Case Study Walmart

Since 1991, Walmart International has experienced mixed results with its big-box, low cost strategy around the world, yet managed to progress to running 4,112 units in 15 countries – just shy of matching the number of units in the United States. The famous “Everyday low prices”, one-stop-shop Walmart boasts such a product assortment that it achieves economies of scale and scope in operations and marketing (Etgar & Rachman-Moore, 2010).

Reception of this strategy was so poor in Germany and Korea that Walmart withdrew from those countries in 2006 (Boyle, 2009). Other countries, such as Brazil, Canada and the United Kingdom, have been very receptive with hundreds of units per country. Walmart’s success is based in maximizing its supply chain. In spite of its size and clout, Walmart is attempting to further increase its buying power by consolidating its purchasing with partners (Boyle &Wolf, 2010).

The larger the amount of any commodity a large retailer can purchase, the greater the concession on price, delivery, and credit it can extract. In some cases the exclusivity can be a demonstration of monopsonistic procurement and the buyer power that comes with it (Guruswama, Sharmy & Jos, 2007). As a result of analyzing Walmart’s global expansion using several analytical tools I will highlight its successes, its failures and its learning curve. I will suggest a future strategy for Walmart in two of the most likely targets for growth – India and China – that will capitalize on these findings and build on emerging management processes within Walmart International. History of Walmart Global Expansion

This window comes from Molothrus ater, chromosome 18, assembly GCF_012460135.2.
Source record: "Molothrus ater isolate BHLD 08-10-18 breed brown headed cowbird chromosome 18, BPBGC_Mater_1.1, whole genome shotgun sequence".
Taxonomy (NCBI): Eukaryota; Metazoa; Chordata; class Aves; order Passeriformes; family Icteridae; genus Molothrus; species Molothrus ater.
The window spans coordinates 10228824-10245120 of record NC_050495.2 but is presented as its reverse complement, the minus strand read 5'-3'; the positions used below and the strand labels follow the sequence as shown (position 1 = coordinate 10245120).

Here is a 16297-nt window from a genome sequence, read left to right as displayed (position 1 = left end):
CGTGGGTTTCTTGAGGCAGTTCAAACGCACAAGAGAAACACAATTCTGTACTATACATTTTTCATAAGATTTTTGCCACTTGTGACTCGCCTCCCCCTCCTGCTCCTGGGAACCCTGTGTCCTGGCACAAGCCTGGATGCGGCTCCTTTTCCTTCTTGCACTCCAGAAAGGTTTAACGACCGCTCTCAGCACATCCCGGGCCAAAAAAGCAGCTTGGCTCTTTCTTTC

Walmart took its first step into the global arena in Mexico in a joint venture with Grupo Cifra in 1991. This first step grew by leaps and in 2008 Walmart held 55% of the Mexican retail market and was the largest employer in Mexico (DeGregorio, Thomas, deCastilla, 2008, p.532). According to their 2010 Annual Report, Walmart Mexico boasts 1,469 units in a variety of formats. After almost 30 years of exponential growth in the United States, Walmart expanded out to the global market.

Verdier, et. al. did an internationalization performance study involving Walmart and Carrefour, and surmised that given Walmart’s age, they were best prepared to expand quickly in the international market, while Carrefour began earlier in their life cycle, they progressed at a slower pace (2010). Since 1991, Walmart International has experienced mixed results with its big-box, low cost strategy around the world but still progressed to running 4,112 units in 15 countries. In 1994, Walmart entered China by way of collaboration with a Thai organization, the C.P.

Pokhpand Company (Bhandari, 2010), and is now at 279 units after investing in Trust-Mart’s 100+ retail units. India has posed challenges delaying Walmart’s market entrance, most notably the prohibition of FDI that was relaxed in 2006 after the United States Ambassador to India met with several top representatives of Indian government (Rai, Rajshekhar 2005). Shortly after, a joint venture with Bharti Enterprises was formed with a conditional memo of understanding (Press Trust of India, 2008). Walmart US remains stable in net sales growth (2010 – 63.8% of net income), with Sam’s Club showing a 3-year decline (ending 2010 at 11.5% of net income).